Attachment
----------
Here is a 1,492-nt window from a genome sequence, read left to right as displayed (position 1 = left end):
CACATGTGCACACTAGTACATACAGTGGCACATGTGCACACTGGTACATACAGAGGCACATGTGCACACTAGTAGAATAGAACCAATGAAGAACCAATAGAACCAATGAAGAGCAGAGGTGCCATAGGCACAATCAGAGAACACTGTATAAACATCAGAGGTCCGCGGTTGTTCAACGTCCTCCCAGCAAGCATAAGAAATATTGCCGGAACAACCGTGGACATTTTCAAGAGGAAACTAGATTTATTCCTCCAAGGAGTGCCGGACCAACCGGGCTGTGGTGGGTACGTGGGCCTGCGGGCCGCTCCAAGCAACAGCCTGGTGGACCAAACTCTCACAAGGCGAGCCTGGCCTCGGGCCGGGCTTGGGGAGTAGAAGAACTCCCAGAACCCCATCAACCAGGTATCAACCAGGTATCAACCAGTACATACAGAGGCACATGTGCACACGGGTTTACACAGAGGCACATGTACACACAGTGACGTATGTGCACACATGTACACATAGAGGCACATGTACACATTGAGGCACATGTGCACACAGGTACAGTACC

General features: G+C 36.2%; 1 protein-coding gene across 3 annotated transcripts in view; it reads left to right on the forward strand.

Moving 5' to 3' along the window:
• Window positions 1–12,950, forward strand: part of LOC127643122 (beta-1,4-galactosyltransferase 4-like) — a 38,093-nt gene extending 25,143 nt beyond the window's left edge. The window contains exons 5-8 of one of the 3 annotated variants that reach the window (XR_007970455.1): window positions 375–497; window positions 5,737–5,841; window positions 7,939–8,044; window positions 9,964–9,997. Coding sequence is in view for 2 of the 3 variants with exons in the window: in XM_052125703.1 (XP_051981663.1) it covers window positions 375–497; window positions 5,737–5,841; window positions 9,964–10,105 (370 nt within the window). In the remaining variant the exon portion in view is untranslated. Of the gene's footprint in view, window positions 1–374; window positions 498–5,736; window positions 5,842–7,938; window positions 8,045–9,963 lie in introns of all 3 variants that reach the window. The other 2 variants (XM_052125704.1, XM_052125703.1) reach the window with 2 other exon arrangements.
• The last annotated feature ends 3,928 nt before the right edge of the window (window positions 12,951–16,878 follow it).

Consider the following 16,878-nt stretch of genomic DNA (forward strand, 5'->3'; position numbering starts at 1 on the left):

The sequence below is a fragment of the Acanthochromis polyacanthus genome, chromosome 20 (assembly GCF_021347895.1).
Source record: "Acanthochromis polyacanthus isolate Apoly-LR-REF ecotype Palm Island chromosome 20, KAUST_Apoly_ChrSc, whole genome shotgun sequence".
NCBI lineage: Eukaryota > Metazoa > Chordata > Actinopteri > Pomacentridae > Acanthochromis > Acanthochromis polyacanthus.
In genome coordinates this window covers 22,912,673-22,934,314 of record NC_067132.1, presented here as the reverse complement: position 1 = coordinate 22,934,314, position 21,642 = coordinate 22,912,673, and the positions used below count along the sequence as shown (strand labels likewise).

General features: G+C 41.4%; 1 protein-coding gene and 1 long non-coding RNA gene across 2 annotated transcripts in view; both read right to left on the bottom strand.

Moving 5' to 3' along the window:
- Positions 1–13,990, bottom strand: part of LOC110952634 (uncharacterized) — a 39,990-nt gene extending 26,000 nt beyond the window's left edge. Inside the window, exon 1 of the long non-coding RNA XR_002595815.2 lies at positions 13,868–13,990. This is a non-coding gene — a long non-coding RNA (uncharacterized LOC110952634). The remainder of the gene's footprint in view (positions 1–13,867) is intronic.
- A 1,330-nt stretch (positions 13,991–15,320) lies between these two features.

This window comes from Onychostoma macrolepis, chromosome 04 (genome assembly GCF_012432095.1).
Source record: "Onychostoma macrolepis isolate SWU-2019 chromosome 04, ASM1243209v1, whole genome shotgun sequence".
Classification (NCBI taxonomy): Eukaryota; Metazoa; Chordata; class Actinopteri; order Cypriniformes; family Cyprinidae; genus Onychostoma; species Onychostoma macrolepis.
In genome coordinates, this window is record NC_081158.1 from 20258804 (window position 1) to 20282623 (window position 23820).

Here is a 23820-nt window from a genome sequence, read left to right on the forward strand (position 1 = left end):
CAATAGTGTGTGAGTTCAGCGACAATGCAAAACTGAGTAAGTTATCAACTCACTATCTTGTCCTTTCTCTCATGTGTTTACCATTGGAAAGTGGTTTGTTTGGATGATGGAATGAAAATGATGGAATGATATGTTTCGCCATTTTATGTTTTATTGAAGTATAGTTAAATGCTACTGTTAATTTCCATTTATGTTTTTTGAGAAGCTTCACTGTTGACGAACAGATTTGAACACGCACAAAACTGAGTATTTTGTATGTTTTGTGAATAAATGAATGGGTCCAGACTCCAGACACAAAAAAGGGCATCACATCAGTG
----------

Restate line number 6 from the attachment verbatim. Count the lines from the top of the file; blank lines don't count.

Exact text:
• The last annotated feature ends 3,928 nt before the right edge of the window (window positions 12,951–16,878 follow it).